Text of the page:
Volume > Issue > Life & Death

Life & Death


By Robert Coles | December 1991

In July 1984, a Brazilian winter month, I was working in a favela of Rio de Janeiro which, ironically, commanded a magnificent view of the Atlantic Ocean. I was talking with a number of children about their lives, their hopes and worries, their beliefs and fears. I also met their parents and grandparents, and soon enough would hear them, too, speak about their daily struggles — terrible poverty, marginality, and vulnerability as a way of life. Death haunted every shack in that one hillside slum — miscarriages; babies dying of one or another untreated disease; children chronically ill, and often telling me of the “departure” of this or that age-mate, a friend or neighbor; and, of course, parents who were sick, and near the end of their lives, not to mention grandparents.

“To die,” a 10-year-old girl told me, “is what can happen to you any day — that we know.” When I heard her say that I thought to myself, initially: yes, of course — pure common sense. But then I remembered her face, the resigned shrug of her shoulders, and I realized that most of the children I’d worked with as an American doctor did not speak such words, ever; nor did they spend their time having such thoughts, as that girl most assuredly did. Nor do many of us who live comfortable lives in this country know whereof we speak on the subject that child addressed, as she most certainly did: “My father died before I was old enough to call him by his name. I was a year old, I think. My mother will soon join him, she says. She wanted to stay with us [seven children, fathered by two men, of which she was the second eldest] but she tells us she’s also counting the days until she leaves our home for the last time — because there is so much pain she has to carry, from the moment she gets up to the second before she nods off. At night, we hear her; we should be asleep, but we worry about her, and we listen to her crying. But she doesn’t want us to worry about her. She says she wants to let out her tears in the dark. All day she smiles, and talks with us, and tries to teach us all she can. I’m a better cook since she got sick! I’m better with my little sisters and my brother. I’m better — well, I’m better all the way around! I don’t mean to brag, though; that is just what has happened. My mother tells us: She has one more thing to do before she says good-bye — leave us with her words and a picture of her in our heads!”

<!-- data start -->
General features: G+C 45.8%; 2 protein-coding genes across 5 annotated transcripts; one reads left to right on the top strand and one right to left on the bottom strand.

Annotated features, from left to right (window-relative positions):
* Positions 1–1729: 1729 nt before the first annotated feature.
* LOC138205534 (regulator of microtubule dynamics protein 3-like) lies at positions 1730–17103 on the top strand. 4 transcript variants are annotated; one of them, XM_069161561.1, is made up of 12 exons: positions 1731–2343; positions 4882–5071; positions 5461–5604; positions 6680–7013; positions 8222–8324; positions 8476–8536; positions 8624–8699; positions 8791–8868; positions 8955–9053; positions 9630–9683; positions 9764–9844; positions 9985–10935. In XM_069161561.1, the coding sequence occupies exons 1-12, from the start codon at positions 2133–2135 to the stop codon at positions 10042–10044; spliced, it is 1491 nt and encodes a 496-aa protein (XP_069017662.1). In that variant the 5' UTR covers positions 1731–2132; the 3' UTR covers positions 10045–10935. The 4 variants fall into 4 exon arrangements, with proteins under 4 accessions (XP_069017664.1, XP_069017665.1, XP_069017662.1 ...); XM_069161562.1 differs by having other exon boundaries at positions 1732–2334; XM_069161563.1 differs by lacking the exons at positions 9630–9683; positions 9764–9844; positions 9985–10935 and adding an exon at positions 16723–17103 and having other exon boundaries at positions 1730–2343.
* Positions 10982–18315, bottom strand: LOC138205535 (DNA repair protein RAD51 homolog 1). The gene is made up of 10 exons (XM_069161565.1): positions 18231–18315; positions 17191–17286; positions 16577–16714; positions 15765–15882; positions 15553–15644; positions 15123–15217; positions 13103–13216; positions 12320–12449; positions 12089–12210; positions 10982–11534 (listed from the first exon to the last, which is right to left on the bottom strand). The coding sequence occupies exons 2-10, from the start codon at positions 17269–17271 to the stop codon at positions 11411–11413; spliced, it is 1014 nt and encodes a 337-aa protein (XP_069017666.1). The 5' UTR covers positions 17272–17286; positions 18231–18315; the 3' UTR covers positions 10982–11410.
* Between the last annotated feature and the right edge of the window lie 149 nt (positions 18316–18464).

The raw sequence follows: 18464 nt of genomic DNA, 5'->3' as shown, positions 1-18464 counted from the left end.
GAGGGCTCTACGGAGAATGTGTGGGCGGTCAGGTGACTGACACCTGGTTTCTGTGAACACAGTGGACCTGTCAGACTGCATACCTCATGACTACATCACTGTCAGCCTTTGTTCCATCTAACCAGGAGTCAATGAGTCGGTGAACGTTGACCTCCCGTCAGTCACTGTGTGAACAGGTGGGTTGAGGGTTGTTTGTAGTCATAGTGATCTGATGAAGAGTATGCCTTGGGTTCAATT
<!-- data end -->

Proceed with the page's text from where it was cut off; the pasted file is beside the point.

There was much more, long descriptions by her about what was happening to her, to her mother, to her sisters and brothers and her stepfather, who would show up, hang around a day or two, then, inexplicably, pick himself up and take off. She once summarized her own remarks (her colloquial, earthy Portuguese was wonderfully translated for me by a half-American, half-Brazilian physician friend, who accompanied me and my sons on many of our expeditions up to that favela). I had asked her if there was some “central message” she had for us Yankee visitors — some way of describing the gist of her life. She wasn’t sure how to answer. She asked me a question meant to clarify: “You want me to send my heart’s signal?” I couldn’t understand what she meant. I tried asking my question again — edging nearer to my own “heart’s signal,” as she had poignantly put it: “I was wondering whether there’s some message that you’ve learned, going through all this — in your life; one message, maybe, your mother has taught you that means a lot to you.” Now she understood; now she could smile as an indication that she was aware of what the visitor had in mind, and could reply with ease: “Oh yes — I can give you what you want to hear; I can tell you what our mamma tells us — she says there is life, our visit here, and then we leave. She says you should be glad to be here — but don’t forget: We’re only here to visit, and so, be prepared, every day, to say good-bye. She says she’s doing that now, and each second more she has — that’s good, because the longer we remember her, the stronger she’ll be, her memory, in us. She says the pain is terrible but when she sees us she’s proud, because she sees us loving her, and then she knows why she was born — so that we’d be born, and then there will be our kids [little ones] one day.”

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